Writing is one way to share your hard work with others. But how can you help make sure that people will believe what you are saying? What makes your writing credible?
We want to be believed when we write. In academic writing, you are trying to get readers—reviewers, colleagues, policymakers, journalists, the public, etc.—to trust you and be convinced by what you are saying.
As researchers and academics, you already know that you need to have a strong theoretical framework, a solid research methodology, and relevant results to report.
But that’s not all.
Writing is an opportunity to earn credibility
How you write up your research matters too. (Yes, yet another challenge for non-native English speakers!) If your paper is written well, the readers will be more likely to trust you and what you have to say.
So what can you do to make sure that your writing comes across as credible, to do justice to you and your work?
Different counties and languages have different styles of presenting work and signaling credibility. If you’re trying to communicate in the English-speaking world, these are some points you need to watch out for.
- Be clear and logical
- Write correct English
- Keep the language simple
- Don’t make claims you can’t back
- Check your sources
- Address the limitations of your work
In this article, I’ll talk about the first three and then continue in Part 2 of this series.
☑ Be clear and logical.
If the paper is disorganized or confused, the reader will assume that your thought process was also disorganized and confused, and dismiss you.
It’s about not only the overall flow of logic but also the details. If you mention that there are “three implications” of your findings, then make sure you list/mention three, not two or four.
Similarly, I like the following example of what to avoid, from the Harvard Business Review:
[Avoid] changing the order in which things are presented. It’s confusing to read a document that refers to A, B, and C; discusses them more fully in the order of A, C, and B; and then reminds readers of the discussion by mentioning C, A, and B…1
It doesn’t matter if you’re a native English speaker or not; writing correct English is essential. If a reviewer or reader keeps getting distracted by grammatical errors or poor sentences, they will not pay attention to your message.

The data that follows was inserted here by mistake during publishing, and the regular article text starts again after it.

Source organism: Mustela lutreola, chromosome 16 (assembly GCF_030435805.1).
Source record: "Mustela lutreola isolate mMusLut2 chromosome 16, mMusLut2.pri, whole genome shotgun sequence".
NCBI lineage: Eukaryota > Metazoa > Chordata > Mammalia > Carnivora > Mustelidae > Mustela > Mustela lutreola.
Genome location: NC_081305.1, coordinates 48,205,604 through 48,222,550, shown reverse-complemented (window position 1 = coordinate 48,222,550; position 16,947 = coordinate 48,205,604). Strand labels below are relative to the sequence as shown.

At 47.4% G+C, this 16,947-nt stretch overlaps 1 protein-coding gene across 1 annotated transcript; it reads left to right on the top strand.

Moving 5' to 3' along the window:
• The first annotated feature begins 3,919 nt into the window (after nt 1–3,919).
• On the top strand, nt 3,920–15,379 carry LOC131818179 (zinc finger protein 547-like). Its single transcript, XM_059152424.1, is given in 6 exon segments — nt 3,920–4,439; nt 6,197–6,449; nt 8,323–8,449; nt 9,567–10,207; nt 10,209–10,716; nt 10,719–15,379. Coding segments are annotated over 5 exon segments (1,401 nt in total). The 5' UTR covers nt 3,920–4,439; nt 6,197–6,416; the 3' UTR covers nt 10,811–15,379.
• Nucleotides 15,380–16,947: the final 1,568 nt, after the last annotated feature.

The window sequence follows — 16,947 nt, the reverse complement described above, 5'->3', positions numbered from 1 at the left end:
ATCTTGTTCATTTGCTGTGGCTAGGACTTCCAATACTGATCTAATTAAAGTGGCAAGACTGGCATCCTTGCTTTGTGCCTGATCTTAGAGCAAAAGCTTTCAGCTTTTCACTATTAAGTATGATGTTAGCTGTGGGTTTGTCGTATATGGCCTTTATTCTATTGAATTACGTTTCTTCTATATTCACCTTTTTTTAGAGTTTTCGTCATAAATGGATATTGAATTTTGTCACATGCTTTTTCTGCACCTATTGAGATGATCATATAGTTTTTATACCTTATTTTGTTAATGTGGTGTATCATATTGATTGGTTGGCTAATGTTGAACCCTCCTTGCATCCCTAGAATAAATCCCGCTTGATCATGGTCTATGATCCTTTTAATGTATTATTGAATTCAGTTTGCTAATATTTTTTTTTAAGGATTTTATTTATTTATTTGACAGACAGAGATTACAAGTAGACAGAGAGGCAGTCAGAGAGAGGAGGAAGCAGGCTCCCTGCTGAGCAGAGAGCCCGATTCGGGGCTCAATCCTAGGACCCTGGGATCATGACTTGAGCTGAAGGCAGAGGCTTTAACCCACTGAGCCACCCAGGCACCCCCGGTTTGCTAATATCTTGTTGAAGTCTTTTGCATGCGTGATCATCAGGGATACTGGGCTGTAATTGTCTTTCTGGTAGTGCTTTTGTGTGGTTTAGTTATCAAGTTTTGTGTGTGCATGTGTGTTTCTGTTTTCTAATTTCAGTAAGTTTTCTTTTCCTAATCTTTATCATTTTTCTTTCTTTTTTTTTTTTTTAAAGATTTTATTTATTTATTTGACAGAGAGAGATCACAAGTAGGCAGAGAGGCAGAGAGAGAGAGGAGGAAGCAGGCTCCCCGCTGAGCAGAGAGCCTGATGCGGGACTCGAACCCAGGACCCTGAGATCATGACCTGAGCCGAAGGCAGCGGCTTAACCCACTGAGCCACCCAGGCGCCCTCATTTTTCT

Worse comes to worst, they will write you off, taking the grammatical mistakes as a proxy for your intelligence.
- Make use of tools like Grammarly or ask someone—a friend/colleague or a professional editor—to look through your work and tell you what they didn’t understand.
- Receive those questions and any suggested corrections with an open mind. Don’t take them personally or as personal failings.
Remember that even the best writers can benefit from a fresh pair of eyes to review their writing.
☑ Keep the language simple.
Flowery, impressive-sounding words and sentences won’t make you sound smarter. In fact, modern American English prefers simplicity and directness.
Avoid acronyms/initialisms and jargon (field-specific lingo). Instead of making you sound like an expert, too many of those may lead to negative judgments against you by the—likely frustrated or irritated—readers.
To give you a hint of what acronyms can do to your image, Harvard Business Review warns against “Inventing names or acronyms for things. When writers make up terms, they look pompous, not smart.”2
Another case for writing simply: One study showed that viewers of online health information perceived that the authors writing in everyday language had higher integrity than those who wrote with highly technical language.
Did these points make sense for you? Continue on to Part 2!
- Barbara Wallraff (2015), “Improve Your Writing to Improve Your Credibility”, Harvard Business Review, July 29.
- Barbara Wallraff (2015), “Improve Your Writing to Improve Your Credibility“, Harvard Business Review, July 29.
Franziska M. Thon & Regina Jucks (2017) “Believing in Expertise: How Authors’ Credentials and Language Use Influence the Credibility of Online Health Information“, Health Communication, 32:7, 828-836, DOI: 10.1080/10410236.2016.1172296.